Talk about two regions’ future is demonstrative to the utmost

Alexander Lukashenko visits Mogilev Region’s Gorky District and Vitebsk Region’s Orsha District as part of working trip across country’s regions

By Vladimir Vasiliev

The development of the locality was under focus, with the President convinced that the Gorky District boasts huge potential as yet under-utilised. He has asked Gorky District Executive Committee Chairman Igor Makar to change the look of the district and town of Gorky in just one year, with funds allocated for this purpose. In 2012, Gorky is to host the Republican Dazhynki Festival. As Mr. Lukashenko stressed, the aim of his recent visit was to start preparations for this important event.

Discussions on Gorky’s future were hosted by the Gorky combine-farm. Mr. Makar is an experienced agrarian, having headed a collective farm and having chaired the Nesvizh District Executive Committee [a district known as being among the most successful in the country for agricultural development]. At the end of 2010, Mr. Makar was appointed Head of the Gorky District by the President — a job he has embraced whole-heartedly. Although his ideas and methods do not find universal favour in the Mogilev Region, Mr. Lukashenko fully backs Mr. Makar, awaiting concrete results from him — primarily, in the agricultural sphere.

The state is to allocate significant funds to the district: out of Br1.4 trillion for Dazhynki, Br700bn is reserved for local lands and farms. The President considers that the Gorky District should rival the exemplary Shklov District. At present, it is state subsidised but Mr. Makar hopes to make it self-financing and one of the most successful in the country in five years’ time.

Mr. Makar has many concrete ideas on how the Gorky District’s agricultural branch should be developed, including sugar beet growing. According to the Chairman, the district could become a raw material zone for a sugar plant planned for construction in Chausy. The Chairman of the Mogilev Regional Executive Committee, Piotr Rudnik, explained the project to the President, with support from the Agriculture and Food Minister, Mikhail Rusy. The plant is estimated to cost 360m Euros, with Polish investors ready to inject 300m. Mr. Lukashenko believes that the project is promising and that talks with Polish partners should continue.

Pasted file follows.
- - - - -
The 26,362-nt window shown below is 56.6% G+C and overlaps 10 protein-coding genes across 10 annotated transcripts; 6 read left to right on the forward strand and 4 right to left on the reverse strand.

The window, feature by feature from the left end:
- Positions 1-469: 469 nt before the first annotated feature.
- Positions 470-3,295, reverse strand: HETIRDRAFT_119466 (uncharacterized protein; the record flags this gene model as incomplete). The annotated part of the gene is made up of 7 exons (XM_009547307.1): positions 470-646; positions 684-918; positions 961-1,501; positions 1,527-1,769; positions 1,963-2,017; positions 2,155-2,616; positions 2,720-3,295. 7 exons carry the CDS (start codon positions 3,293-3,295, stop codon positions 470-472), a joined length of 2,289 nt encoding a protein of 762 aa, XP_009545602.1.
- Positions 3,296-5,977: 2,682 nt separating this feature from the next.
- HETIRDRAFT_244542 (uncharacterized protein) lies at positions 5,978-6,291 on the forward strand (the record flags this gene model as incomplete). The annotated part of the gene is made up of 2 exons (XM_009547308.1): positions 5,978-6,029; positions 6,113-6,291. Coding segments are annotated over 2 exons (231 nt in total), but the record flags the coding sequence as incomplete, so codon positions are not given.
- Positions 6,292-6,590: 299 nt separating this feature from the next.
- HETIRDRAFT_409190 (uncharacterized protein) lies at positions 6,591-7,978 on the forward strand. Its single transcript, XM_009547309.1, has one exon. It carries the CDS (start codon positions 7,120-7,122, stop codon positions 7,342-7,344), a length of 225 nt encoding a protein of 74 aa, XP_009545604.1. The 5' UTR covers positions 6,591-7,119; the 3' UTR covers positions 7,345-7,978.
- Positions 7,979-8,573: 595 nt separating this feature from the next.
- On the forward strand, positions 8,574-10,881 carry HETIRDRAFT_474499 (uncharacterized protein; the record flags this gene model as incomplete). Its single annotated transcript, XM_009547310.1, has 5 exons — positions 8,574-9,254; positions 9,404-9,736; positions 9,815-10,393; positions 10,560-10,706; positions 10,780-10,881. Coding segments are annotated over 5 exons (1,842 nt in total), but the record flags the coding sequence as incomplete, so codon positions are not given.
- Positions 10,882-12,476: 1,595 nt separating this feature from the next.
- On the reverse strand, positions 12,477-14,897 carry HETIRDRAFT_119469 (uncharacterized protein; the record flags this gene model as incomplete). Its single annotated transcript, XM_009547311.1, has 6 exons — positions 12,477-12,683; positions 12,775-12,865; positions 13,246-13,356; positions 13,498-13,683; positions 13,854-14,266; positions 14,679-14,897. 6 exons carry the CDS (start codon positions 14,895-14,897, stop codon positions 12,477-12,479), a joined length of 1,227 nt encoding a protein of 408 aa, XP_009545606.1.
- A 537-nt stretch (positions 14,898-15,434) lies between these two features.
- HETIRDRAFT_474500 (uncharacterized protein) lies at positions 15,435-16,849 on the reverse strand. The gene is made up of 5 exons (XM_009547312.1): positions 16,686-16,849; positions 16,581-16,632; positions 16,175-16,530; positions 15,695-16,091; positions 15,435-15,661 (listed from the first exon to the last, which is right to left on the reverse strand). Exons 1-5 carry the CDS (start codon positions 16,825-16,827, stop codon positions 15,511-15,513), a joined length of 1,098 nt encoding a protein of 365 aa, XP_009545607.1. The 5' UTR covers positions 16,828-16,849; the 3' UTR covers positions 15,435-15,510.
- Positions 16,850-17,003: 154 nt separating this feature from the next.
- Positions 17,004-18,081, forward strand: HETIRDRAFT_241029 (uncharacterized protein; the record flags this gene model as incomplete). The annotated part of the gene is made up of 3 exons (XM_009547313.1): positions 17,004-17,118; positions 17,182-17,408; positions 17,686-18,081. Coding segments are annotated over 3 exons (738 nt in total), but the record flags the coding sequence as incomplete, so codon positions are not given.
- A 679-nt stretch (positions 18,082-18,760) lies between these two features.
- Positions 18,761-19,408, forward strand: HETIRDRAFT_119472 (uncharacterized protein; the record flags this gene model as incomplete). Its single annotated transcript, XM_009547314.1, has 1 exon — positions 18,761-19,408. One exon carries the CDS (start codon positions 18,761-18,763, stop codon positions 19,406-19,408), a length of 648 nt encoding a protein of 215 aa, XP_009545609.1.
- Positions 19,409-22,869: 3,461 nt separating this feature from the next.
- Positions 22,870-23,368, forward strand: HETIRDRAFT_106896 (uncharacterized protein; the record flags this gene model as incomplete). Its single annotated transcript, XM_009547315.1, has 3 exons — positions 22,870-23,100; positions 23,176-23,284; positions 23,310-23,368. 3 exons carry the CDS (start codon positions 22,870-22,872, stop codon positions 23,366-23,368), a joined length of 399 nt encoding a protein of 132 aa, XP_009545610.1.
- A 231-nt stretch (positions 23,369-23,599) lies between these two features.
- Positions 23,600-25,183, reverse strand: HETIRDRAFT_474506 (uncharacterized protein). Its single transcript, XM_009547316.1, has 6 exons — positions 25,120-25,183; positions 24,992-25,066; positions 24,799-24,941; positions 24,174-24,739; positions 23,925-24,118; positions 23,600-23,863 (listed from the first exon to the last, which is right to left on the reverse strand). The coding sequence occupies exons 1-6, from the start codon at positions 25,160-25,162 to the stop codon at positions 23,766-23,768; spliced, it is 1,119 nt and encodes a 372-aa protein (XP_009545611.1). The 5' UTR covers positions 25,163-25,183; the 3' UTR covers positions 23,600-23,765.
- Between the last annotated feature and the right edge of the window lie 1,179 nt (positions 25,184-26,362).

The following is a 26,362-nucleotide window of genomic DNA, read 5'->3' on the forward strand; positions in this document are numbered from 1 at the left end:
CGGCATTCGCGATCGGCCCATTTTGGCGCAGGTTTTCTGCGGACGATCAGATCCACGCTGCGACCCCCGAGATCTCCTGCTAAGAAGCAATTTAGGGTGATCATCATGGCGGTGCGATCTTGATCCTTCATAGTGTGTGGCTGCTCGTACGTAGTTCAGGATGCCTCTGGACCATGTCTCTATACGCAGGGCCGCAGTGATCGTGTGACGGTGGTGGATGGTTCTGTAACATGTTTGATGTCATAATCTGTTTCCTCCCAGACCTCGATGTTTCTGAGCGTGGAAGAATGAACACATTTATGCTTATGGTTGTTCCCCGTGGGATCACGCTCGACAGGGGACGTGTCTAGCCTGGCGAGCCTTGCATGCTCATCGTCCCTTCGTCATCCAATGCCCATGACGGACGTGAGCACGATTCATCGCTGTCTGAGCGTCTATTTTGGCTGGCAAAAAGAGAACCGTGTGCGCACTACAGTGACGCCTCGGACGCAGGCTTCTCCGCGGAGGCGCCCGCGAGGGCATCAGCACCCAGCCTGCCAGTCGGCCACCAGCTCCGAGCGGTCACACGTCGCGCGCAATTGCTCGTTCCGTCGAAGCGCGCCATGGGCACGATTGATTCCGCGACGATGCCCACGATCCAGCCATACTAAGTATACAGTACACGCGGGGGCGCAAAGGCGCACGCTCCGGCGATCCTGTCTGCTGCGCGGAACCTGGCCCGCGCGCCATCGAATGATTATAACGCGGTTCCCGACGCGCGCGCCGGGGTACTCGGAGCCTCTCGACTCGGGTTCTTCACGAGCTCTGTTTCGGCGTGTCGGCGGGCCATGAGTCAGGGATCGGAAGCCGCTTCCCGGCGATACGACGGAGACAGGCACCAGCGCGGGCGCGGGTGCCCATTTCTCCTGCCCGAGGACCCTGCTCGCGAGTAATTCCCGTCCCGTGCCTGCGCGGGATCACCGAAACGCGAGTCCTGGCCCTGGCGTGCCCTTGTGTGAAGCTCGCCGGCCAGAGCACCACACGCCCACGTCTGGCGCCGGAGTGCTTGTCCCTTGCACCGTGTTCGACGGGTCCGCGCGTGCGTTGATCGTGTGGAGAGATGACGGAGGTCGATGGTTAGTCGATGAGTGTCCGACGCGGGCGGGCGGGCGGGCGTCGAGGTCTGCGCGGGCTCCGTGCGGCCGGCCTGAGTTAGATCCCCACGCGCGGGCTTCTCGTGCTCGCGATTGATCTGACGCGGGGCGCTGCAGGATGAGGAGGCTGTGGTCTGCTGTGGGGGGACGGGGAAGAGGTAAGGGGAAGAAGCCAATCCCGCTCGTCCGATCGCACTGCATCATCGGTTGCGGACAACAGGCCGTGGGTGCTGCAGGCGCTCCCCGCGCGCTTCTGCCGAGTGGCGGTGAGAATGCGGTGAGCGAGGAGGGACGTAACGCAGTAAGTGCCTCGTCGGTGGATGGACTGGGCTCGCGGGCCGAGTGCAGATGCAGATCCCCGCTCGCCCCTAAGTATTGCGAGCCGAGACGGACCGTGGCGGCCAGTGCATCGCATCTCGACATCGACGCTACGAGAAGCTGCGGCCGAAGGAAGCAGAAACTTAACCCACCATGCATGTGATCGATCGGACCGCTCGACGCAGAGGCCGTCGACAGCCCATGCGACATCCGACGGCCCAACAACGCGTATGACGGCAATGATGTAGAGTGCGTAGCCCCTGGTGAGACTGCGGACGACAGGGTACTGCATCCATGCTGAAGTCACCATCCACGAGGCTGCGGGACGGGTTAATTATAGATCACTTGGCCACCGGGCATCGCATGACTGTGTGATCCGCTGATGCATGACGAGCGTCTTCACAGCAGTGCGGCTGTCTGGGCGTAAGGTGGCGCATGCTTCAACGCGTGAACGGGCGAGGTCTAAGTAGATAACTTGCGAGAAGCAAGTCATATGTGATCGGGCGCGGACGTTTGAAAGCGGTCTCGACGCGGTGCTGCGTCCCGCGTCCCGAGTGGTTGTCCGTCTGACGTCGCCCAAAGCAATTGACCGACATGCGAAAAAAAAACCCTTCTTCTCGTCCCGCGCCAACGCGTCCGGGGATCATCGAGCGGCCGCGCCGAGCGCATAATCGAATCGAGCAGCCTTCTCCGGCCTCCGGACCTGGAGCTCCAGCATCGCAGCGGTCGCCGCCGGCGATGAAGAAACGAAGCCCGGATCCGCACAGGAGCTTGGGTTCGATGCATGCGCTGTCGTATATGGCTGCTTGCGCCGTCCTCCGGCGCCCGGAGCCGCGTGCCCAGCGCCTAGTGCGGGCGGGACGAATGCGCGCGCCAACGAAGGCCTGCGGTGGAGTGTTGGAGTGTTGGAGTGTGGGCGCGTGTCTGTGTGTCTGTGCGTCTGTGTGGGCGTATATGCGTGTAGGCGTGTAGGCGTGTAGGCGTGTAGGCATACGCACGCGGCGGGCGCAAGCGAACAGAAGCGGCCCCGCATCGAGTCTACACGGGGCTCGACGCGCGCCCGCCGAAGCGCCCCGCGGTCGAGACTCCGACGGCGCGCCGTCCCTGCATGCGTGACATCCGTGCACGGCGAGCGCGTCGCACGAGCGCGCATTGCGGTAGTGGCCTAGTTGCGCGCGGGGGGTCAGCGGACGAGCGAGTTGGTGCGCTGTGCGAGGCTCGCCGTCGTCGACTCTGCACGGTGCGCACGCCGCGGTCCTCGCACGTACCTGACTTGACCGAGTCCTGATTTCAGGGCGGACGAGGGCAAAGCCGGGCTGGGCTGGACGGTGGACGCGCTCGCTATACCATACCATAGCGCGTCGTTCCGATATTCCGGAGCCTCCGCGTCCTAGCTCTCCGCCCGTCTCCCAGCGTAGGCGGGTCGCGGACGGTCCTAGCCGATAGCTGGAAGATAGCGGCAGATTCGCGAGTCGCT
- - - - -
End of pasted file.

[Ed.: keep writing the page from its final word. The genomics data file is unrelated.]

Reform of the Gorky State Agricultural Academy, of which Mr. Lukashenko is a graduate, was also high on the agenda. This educational establishment boasts rich, old traditions but the President is concerned for its future, believing that its resources and teaching staff need to be stronger. He asserts, “We need to raise our staff training to that of our modernised agricultural branch, at the least.” As the President stresses, the Academy ‘is in the tail of events’ at present, needing complete reform by the time of Dazhynki-2012. Major funds will be allocated for this purpose, with a new student hostel and a library to be built by next year. Other significant projects have also been outlined.

In the Gorky District, the President was interested in the pace of harvesting; already, over half of the harvest has been collected. Mr. Lukashenko noted that quality is important as well as speed, as no grain should remain on fields.

The President has also visited the Orsha District in the Vitebsk Region, with talks focusing on agriculture and the field of energy. Mr. Lukashenko explained that the goal of his visit was ‘to give the Orsha District a boost to reach the level of the advanced districts’. He is convinced that, if local people work more intensively, they can reach a new high level.

Speaking about agriculture, the President outlined that investments into villages and planned projects would continue, despite economic difficulties. He stressed that costs must be cut in food production — overseen by those who grow raw materials and those who process.

The energy branch is tasked with continuing modernisation and development. In the Orsha District, the President visited the Belarusian State District Power Plant (BelGRES) — the oldest electricity generation station in the country. At present, it is undergoing serious modernisation, shifting from foreign energy sources to local peat and woodchips, which now account for 60 percent. Next year, the second boiler will be launched, raising this figure to 100 percent.

On gaining acquaintance with the plans of energy workers, the President ordered that the share of local fuels should not only be raised but Belarus-made components and materials should be used in boiler assembly to the utmost. Moreover, Mr. Lukashenko has asked villagers to target full import substitution.

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